The planning processes should be interlinked to ensure that the company is able to take appropriate initial actions, and then continue managing the emergency crisis for an unspecified duration. Ultimately, the aim of comprehensive emergency response and crisis management planning is to minimize pain and suffering of all associated in the event of an accident in the airport premises or its immediate vicinity and to save human lives All airports authorities should have aircraft rescue and fire-fighting services and equipment, for procedures for handling aircraft fire emergencies, and for specialized vehicles used to perform these functions at airports, with particular emphasis on saving lives and reducing injuries coincident with aircraft fires following impact or aircraft ground fires.
Everything that can be done to protect the health and life of the individual must have priority over maintaining aircraft equipment and facilities, however valuable these may be. Human life comes first; efforts to salvage aircraft, buildings or technical equipment are secondary.
"If you are looking for perfect safety, you will do well to sit on a fence and watch the birds; but if you really wish to learn, you must mount a machine and become acquainted with its tricks by actual trial."
Emergency response is a product of preparedness. ...
Especially the first responders: fire, police, emergency medical service, and building safety professionals. Major accidents are being studied by many emergency response agencies to achieve workable response procedures using a specific set of guidelines applicable to each type of occurrence.
As in nearly all countries, the guidelines and recommendations set out in Annex 14 of the
International Civil Aviation Organization (ICAO) applies to fire fighting and rescue services. Planning for the crisis is the key to minimizing the harmful effects of aircraft accident. Every airport is categorized for rescue and fire safety purposes in accordance with International Civil Aviation Organization (ICAO) guidelines, depending on the maximum total length and fuselage width of the aircraft normally used at the airport.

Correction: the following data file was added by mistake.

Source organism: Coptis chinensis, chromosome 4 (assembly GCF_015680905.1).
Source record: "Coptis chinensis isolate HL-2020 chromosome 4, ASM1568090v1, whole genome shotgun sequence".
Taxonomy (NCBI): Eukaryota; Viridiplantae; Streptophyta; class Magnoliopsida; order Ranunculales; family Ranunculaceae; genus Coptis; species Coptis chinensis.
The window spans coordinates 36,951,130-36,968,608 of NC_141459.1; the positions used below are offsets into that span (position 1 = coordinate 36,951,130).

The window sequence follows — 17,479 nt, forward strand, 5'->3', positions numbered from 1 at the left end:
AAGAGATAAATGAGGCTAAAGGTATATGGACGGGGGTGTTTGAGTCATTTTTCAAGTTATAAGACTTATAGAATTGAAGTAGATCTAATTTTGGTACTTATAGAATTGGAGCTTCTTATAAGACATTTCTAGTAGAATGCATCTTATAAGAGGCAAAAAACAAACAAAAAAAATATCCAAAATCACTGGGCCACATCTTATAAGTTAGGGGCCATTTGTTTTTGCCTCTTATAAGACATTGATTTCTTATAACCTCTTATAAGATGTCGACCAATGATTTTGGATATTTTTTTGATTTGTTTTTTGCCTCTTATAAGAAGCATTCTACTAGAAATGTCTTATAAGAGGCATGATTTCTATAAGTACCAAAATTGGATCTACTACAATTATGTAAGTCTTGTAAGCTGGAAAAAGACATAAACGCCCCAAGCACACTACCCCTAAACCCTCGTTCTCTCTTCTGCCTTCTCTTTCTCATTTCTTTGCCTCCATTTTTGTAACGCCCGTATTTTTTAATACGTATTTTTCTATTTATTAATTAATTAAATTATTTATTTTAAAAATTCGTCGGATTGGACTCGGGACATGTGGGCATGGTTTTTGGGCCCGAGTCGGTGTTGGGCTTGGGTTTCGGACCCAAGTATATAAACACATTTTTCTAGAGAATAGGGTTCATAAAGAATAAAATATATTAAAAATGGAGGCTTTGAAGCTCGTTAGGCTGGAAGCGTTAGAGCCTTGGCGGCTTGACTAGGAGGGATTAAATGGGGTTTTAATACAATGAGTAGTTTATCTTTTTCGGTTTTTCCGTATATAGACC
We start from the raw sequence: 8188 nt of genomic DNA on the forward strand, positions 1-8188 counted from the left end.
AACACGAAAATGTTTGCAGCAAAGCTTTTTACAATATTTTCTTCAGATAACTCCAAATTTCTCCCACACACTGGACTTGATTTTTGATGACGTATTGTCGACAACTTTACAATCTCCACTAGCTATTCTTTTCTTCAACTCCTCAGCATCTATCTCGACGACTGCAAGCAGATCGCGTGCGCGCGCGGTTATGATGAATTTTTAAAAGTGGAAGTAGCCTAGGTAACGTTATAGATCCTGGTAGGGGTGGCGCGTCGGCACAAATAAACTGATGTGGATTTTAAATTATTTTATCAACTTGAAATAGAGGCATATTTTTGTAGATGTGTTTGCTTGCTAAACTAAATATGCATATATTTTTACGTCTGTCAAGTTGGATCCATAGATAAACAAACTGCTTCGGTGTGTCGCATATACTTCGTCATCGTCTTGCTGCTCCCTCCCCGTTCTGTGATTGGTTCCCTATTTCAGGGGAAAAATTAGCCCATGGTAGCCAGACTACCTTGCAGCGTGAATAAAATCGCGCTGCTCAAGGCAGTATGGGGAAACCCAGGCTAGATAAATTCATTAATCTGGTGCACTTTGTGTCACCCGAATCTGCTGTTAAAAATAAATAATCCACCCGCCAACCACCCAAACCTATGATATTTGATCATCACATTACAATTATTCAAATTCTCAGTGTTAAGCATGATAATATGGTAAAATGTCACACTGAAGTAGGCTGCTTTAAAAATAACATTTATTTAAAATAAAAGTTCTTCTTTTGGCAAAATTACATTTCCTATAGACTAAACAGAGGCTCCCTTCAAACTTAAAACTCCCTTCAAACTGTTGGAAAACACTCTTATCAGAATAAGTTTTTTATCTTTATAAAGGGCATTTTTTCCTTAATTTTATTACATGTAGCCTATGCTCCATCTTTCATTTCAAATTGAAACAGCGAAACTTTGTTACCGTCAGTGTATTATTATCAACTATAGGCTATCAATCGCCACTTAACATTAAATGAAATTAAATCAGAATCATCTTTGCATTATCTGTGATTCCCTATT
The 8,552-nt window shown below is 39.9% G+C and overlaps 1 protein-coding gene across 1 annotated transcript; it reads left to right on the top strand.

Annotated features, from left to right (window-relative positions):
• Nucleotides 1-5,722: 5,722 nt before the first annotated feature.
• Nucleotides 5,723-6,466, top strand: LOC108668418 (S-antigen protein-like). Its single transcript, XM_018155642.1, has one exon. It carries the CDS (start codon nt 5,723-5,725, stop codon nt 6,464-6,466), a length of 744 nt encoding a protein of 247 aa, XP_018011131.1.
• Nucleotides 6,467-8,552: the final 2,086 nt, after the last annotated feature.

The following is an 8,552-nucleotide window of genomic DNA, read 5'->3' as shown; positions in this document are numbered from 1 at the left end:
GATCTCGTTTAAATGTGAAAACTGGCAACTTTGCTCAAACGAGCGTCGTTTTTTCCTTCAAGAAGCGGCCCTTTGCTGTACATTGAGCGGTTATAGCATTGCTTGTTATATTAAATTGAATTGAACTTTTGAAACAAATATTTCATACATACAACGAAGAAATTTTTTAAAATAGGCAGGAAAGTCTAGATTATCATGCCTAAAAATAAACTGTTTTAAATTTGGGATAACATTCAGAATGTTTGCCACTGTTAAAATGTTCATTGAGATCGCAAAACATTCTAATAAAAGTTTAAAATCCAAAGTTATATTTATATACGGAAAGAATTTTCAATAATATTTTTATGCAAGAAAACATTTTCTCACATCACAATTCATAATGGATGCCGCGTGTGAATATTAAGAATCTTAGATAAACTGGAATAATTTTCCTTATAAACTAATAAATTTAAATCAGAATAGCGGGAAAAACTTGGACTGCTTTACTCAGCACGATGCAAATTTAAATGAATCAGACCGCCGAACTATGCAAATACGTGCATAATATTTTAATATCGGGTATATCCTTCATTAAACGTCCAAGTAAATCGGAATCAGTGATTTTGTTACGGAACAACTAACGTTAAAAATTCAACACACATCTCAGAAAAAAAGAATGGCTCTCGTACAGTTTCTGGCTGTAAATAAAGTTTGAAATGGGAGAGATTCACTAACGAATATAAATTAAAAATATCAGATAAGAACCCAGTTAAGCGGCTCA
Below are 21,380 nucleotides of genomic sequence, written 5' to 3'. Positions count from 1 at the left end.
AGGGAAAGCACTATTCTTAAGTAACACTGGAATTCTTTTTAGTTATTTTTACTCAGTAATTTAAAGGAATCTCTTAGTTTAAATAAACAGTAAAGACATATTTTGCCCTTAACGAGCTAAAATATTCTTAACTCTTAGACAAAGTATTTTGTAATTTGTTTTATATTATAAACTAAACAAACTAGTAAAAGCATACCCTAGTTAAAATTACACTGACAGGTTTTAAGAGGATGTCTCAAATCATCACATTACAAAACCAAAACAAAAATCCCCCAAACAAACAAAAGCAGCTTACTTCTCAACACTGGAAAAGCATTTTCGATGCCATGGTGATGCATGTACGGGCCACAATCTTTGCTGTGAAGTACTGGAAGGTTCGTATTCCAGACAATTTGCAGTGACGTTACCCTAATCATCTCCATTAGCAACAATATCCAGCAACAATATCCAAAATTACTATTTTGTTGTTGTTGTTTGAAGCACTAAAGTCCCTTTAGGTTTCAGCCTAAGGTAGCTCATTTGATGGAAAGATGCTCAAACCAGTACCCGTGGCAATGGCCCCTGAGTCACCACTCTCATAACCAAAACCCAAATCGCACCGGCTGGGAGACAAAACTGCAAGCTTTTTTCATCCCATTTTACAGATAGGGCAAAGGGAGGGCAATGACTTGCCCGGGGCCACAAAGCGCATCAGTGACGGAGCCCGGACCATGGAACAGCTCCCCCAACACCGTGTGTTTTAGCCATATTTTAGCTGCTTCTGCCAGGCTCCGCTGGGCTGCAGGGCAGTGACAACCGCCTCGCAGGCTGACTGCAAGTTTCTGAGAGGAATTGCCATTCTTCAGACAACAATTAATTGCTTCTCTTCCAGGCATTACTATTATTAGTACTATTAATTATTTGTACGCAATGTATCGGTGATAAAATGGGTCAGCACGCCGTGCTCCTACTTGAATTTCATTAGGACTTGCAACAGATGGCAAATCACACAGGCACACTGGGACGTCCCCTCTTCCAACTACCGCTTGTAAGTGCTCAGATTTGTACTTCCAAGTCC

Some of the regulatory requirements for international airport authorities and covered by the existing regulations include (Shantakumar 29):
1. The minimum number of vehicles and quantities of extinguishing agents, emergency equipment and the qualifications and training of personnel that must be made available by the airport operator;
Aircraft emergency response 4
2. A three-minute response time for first-response vehicle(s) responding to an emergency at applicable airports;
3. A minimum of 90 per cent coverage of commercial aircraft conducting regular flights, and in addition, coverage of 100 per cent of all 20-passenger aircraft.
4. The presence of qualified personnel, trained who are able to deliver aircraft rescue and firefighting service at the airport during operating hours;
5. The annual testing of emergency services conducted, monitored and enforced to evaluate response times and confirm that the emergency services being